This example examines the transaction of ordering and paying for a cup of coffee. Starting with the payment issue first, and then to ordering the coffee. There are two problems with cash points and digital payment solutions. The first is related to the PIN-code. Through habit, the sequence of numbers has turned into a movement, a gesture. Luckily, the keypads of the digital payment systems are equal, at least most of them are, regretfully, not all. In most of the cases you find the 1 in the upper left corner, in few cases you find the 1 in the lower left corner. It will create embarrassing situations if – like me – your PIN is a gesture. This is one of the situations where standardization is critical to usability.
Standardization can increase usability but does not improve the user experience. Digital payment systems, even when there is a human cashier, feel rigid and inhuman. There is an interruption in the (albeit limited) social exchange. It is as if the person paying disappears for an minute and a half, while he interacts virtually with his distant bank and then reappears to take his product and the receipt. The cashier, in the real world, extends the receipt to the customer holding back the pressure of the next customer in line. More times than not the customer doesn’t want the receipt and, blindly returning from the virtual to the real world transaction takes it and either throws it away, pockets it distractedly or worse, walks away leaving it in the hand of cashier who repeatedly suffers the abrupt interruption of natural human interaction.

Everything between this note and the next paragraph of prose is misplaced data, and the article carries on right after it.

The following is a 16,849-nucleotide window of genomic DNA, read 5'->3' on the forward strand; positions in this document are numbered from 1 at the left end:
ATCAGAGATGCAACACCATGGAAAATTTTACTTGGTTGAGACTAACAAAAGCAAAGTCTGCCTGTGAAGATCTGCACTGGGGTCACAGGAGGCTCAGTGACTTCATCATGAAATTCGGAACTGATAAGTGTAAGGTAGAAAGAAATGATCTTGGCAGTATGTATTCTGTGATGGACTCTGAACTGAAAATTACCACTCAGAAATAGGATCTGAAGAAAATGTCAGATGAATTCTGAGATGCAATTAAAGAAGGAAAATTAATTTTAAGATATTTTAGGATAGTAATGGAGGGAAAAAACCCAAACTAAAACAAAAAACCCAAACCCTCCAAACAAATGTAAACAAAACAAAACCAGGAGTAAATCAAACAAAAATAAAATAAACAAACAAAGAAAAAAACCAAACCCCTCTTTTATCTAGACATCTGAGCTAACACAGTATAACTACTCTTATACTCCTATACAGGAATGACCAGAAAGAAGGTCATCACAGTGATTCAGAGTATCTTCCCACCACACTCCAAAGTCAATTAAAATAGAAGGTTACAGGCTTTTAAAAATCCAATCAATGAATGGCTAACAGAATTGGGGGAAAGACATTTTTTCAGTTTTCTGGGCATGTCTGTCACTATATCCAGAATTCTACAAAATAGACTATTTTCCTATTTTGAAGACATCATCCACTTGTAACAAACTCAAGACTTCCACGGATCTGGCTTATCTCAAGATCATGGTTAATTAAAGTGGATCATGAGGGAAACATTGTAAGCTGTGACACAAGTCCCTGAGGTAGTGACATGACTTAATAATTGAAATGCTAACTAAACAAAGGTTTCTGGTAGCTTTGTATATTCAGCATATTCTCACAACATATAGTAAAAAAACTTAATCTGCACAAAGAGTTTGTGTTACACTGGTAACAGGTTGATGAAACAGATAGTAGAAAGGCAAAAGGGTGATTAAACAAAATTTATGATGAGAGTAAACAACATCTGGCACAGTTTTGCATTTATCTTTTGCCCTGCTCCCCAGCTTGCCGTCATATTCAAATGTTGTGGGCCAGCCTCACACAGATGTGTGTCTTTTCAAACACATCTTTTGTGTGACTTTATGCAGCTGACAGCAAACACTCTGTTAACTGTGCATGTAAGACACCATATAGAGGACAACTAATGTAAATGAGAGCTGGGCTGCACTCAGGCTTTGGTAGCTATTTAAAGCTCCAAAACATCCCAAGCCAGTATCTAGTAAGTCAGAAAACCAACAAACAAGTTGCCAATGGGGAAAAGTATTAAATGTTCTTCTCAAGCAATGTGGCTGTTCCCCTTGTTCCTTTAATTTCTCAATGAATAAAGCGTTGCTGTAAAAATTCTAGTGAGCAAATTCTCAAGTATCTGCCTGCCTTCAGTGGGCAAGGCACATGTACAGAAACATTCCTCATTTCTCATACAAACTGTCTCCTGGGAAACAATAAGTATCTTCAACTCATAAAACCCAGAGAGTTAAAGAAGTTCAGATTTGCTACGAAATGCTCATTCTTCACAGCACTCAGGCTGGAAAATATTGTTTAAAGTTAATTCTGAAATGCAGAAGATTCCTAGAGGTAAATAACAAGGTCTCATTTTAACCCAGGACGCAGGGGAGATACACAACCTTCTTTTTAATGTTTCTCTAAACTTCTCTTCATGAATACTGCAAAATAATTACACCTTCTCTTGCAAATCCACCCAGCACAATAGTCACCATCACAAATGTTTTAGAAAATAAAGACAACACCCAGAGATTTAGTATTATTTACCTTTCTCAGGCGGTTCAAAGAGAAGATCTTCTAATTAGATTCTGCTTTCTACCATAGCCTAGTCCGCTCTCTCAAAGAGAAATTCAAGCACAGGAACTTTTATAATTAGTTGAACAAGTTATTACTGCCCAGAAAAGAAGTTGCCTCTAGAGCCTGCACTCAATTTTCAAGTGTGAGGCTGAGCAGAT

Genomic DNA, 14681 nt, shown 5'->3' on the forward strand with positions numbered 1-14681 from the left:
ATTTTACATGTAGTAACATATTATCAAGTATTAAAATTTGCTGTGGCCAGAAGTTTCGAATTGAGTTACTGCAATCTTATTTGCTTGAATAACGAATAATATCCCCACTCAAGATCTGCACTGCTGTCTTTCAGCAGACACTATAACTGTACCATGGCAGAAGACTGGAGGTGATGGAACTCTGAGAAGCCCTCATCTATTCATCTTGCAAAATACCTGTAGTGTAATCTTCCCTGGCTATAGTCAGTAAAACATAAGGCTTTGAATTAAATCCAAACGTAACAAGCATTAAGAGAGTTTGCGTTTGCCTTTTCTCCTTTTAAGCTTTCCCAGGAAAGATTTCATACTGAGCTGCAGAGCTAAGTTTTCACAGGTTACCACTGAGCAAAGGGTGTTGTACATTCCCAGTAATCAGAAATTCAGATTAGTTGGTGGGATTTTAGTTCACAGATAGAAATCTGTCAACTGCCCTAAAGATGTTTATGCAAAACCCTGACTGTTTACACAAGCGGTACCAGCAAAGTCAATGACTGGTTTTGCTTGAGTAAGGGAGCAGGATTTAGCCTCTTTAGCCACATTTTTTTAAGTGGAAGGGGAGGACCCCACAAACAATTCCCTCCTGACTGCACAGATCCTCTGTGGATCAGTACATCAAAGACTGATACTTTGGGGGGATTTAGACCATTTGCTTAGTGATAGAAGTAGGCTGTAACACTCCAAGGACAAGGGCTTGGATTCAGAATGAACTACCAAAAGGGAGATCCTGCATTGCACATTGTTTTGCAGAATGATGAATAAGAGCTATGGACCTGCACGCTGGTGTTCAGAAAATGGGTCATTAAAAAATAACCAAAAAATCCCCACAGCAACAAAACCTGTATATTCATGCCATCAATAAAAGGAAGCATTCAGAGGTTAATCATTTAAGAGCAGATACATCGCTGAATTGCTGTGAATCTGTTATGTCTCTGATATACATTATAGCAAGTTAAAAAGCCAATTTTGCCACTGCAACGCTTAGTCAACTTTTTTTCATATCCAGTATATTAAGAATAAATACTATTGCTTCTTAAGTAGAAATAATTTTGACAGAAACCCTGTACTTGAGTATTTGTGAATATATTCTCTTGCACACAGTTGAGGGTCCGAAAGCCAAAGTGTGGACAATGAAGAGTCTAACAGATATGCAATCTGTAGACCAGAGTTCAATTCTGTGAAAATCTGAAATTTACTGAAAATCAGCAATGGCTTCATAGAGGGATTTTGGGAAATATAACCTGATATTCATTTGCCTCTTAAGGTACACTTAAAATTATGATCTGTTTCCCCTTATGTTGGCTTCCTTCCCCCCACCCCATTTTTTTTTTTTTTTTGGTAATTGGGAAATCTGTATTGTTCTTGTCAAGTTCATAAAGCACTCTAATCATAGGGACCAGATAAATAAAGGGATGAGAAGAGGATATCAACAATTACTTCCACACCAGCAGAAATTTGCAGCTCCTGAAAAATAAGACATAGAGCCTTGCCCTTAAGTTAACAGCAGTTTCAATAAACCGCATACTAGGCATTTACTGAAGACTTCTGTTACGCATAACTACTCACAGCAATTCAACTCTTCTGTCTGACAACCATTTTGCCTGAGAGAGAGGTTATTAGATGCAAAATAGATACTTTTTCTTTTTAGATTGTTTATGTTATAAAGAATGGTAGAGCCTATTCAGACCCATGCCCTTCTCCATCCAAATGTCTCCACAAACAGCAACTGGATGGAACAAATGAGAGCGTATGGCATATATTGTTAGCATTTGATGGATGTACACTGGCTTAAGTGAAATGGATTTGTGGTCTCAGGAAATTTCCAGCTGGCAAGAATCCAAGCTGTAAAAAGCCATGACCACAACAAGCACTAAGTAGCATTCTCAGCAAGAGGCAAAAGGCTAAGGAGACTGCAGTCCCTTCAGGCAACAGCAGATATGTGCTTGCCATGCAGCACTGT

Even in human-machine interactions much could be done to improve the experience. For more than 10 years I have withdrawn cash from the same bank, and for more than 10 years the machine has asked me whether I want a receipt. In all these 10 years, the number of times I wanted a receipt is probably less than a hand-full. Those data exist somewhere in my bank and could be used to make my visit more pleasant and less stilted. No one likes answering an obvious question. Returning to the coffee transaction, I like to drink coffee and, living in an Italian culture, I have come to appreciate a nice espresso. Probably because of Dutch roots, I prefer an espresso-lungo; one with a bit more water. It took the barman at the company where I was working (and I was one of about 300 people working in the same building) between two and tree days to remember I preferred my coffee ‘a bit longer’. Not 10 years, but less than 10 visits.
In the mean time, the cash collection points of the bank have improved slightly. Designing for humans still seems to be an alien concept, and it still does not know what I want, but it allows me to select ‘the same as last time’, which means same amount, same way of payment and no receipt. Starbucks would be proud.
See workshop handout chapter 2.